globeinvestor.com is useful if you just want to find out what preferreds have been issued by a particular company (click the Price Reports link once you have gone to the quote page of the issuer) and the indicative yield on the preferreds. Same info for US pfds also available here.

 

As to whether pfd dividends can be cut, the answer is yes but only if the dividend on common stock is suspended also. They are not like interest obligations on bonds. Pfd shareholders have no recourse if dividends are stopped. You have to differentiate between cumulative and non-cumulative preferreds though. Non-cum pfd dividends that are skipped are foregone forever; cum pfd dividends that have been skipped have to be made good before common stock dividends can be resumed.

 

 

 

 

 

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Question: any other Preferreds out there, in Canada or U.S., that present real value and opportunity in this environment?

 

Stubble's Harris Bank idea makes a lot of sense. (Thanks for bringing it to our attention!)

 

Like Stubble, I saw many opportunities in Nov/Dec in Canada. The best opportunities were mainly in the Split Corp preferreds with monthly retraction features. Case in point: BAM Split Corp B (BNA.PR.B). For 3 consecutive months (Oct, Nov & Dec), I was able to buy the B preferreds and surrender them for retraction at the end of each month for 20%, 20% and 45% returns respectively - actual returns, not annualised - giving a compounded return of 100% (not annualised!) over 3 months. Not bad when everything else was tanking. (Paid for my loss on BCE!) A related pfd, BNA.PR.C, also traded to levels where you could lock in a 20+% yield to 2019 maturity.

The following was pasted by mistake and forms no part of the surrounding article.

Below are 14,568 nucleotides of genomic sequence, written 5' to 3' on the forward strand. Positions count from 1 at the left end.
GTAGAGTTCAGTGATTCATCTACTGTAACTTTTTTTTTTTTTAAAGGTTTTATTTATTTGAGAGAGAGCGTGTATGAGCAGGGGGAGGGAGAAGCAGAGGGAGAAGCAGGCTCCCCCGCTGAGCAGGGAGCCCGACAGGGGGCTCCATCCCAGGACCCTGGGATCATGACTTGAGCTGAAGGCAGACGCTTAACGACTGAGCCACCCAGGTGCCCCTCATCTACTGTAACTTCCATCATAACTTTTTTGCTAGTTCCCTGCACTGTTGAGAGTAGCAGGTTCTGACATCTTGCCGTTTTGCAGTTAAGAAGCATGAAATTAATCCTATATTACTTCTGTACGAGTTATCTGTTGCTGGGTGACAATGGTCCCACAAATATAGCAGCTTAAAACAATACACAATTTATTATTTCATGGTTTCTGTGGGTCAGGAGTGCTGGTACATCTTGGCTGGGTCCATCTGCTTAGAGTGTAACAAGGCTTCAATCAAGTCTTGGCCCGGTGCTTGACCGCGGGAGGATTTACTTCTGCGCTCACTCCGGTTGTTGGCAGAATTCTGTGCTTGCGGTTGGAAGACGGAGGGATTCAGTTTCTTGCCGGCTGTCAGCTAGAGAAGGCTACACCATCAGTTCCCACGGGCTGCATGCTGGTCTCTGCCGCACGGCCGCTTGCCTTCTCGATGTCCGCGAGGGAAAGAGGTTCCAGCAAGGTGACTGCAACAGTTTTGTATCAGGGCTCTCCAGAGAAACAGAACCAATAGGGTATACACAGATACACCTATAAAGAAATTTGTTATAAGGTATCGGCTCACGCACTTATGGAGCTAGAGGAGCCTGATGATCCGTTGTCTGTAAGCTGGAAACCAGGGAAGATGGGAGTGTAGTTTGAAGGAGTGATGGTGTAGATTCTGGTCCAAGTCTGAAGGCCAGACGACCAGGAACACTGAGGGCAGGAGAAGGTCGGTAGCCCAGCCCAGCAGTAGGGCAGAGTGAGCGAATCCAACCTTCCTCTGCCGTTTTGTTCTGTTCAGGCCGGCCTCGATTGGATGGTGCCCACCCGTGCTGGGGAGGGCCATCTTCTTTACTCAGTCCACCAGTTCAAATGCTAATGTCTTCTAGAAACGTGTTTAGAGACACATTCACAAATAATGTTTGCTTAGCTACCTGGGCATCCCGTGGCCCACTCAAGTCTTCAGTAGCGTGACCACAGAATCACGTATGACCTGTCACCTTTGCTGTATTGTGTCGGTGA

Other BAM pfds also traded to very attractive levels in Nov/Dec but have since rebounded sharply. I had pointed this out then on the old message board although I was not specific about issues because I was still buying.

 

Unfortunately, after the rebound in Jan Cdn pfds are no longer super-cheap (except for one I am still accumulating so can't disclose) so I would wait for another market dislocation before buying. Cdn pfds are underfollowed and information is hard to get - this gives the diligent investor a huge edge.

 

Right now, my focus is on US bank preferreds. WFC has a convertible pfd with 13% yield; BAC pfds carry high teens yields; C in the 20s; RBS in the 30s. This does not take into account potential capital gains since they are trading at about only 50%, 25%, 30%, and 20% respectively of par. True, these are not for widows and orphans and certainly the risk of suspension of dividends is high. But, if you believe that in this post-Lehman world, govts will not let any major bank go under, the pfds of survivor banks will eventually trade back much closer to par.

 

This is where I disagree with Stubble's comment that there are no home runs in the pfd mkt. My turn to ask for your feedback or derision, Stubble. :)

 

On my to-review list - Fannie and Freddie pfds. Assuming their par values have not been written down permanently, could one possibly look at these as no-expiry calls on FNM and FRE? If the govt keeps them afloat until the housing mkt recovers, they should eventually get back to health and possibly reinstate their pfd dividends. Am I delusional?

 

Stubble, as to your concern about inflation, this can be taken care of by buying floating rate issues , issues with short fixed maturities or retraction rights, or fixed/float convertibles.